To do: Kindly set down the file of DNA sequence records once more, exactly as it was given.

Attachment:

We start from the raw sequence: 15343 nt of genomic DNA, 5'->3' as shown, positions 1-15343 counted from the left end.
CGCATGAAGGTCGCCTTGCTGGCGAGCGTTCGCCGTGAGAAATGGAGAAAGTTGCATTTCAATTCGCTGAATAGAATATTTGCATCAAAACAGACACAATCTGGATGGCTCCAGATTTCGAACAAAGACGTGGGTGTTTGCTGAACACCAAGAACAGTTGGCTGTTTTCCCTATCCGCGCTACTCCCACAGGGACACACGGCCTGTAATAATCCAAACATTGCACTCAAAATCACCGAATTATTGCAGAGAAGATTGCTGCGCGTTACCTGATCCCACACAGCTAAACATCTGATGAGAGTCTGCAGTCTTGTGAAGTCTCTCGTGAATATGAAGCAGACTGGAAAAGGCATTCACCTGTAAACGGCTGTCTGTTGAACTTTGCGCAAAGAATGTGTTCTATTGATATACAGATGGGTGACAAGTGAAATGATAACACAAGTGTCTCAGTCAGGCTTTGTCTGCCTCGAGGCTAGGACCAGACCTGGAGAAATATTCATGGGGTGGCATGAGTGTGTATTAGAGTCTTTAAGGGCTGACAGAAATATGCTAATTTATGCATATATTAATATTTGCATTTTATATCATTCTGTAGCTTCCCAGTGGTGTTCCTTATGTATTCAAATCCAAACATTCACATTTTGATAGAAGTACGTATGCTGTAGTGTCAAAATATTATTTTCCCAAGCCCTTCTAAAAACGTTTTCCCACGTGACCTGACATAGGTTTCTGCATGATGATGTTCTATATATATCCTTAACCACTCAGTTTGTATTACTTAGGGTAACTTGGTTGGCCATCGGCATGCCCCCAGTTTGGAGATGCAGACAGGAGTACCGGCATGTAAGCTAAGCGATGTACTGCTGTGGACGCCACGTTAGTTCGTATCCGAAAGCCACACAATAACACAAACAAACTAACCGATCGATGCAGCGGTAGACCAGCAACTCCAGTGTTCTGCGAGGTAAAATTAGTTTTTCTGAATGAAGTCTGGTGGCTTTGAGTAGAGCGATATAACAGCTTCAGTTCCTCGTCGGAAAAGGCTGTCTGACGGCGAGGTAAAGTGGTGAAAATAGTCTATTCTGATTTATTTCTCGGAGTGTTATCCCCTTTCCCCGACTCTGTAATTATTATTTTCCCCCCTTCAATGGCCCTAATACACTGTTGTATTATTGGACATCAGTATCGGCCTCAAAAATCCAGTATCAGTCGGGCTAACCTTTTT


We start from the raw sequence: 15343 nt of genomic DNA, 5'->3' as shown, positions 1-15343 counted from the left end.
CGCATGAAGGTCGCCTTGCTGGCGAGCGTTCGCCGTGAGAAATGGAGAAAGTTGCATTTCAATTCGCTGAATAGAATATTTGCATCAAAACAGACACAATCTGGATGGCTCCAGATTTCGAACAAAGACGTGGGTGTTTGCTGAACACCAAGAACAGTTGGCTGTTTTCCCTATCCGCGCTACTCCCACAGGGACACACGGCCTGTAATAATCCAAACATTGCACTCAAAATCACCGAATTATTGCAGAGAAGATTGCTGCGCGTTACCTGATCCCACACAGCTAAACATCTGATGAGAGTCTGCAGTCTTGTGAAGTCTCTCGTGAATATGAAGCAGACTGGAAAAGGCATTCACCTGTAAACGGCTGTCTGTTGAACTTTGCGCAAAGAATGTGTTCTATTGATATACAGATGGGTGACAAGTGAAATGATAACACAAGTGTCTCAGTCAGGCTTTGTCTGCCTCGAGGCTAGGACCAGACCTGGAGAAATATTCATGGGGTGGCATGAGTGTGTATTAGAGTCTTTAAGGGCTGACAGAAATATGCTAATTTATGCATATATTAATATTTGCATTTTATATCATTCTGTAGCTTCCCAGTGGTGTTCCTTATGTATTCAAATCCAAACATTCACATTTTGATAGAAGTACGTATGCTGTAGTGTCAAAATATTATTTTCCCAAGCCCTTCTAAAAACGTTTTCCCACGTGACCTGACATAGGTTTCTGCATGATGATGTTCTATATATATCCTTAACCACTCAGTTTGTATTACTTAGGGTAACTTGGTTGGCCATCGGCATGCCCCCAGTTTGGAGATGCAGACAGGAGTACCGGCATGTAAGCTAAGCGATGTACTGCTGTGGACGCCACGTTAGTTCGTATCCGAAAGCCACACAATAACACAAACAAACTAACCGATCGATGCAGCGGTAGACCAGCAACTCCAGTGTTCTGCGAGGTAAAATTAGTTTTTCTGAATGAAGTCTGGTGGCTTTGAGTAGAGCGATATAACAGCTTCAGTTCCTCGTCGGAAAAGGCTGTCTGACGGCGAGGTAAAGTGGTGAAAATAGTCTATTCTGATTTATTTCTCGGAGTGTTATCCCCTTTCCCCGACTCTGTAATTATTATTTTCCCCCCTTCAATGGCCCTAATACACTGTTGTATTATTGGACATCAGTATCGGCCTCAAAAATCCAGTATCAGTCGGGCTAACCTTTTT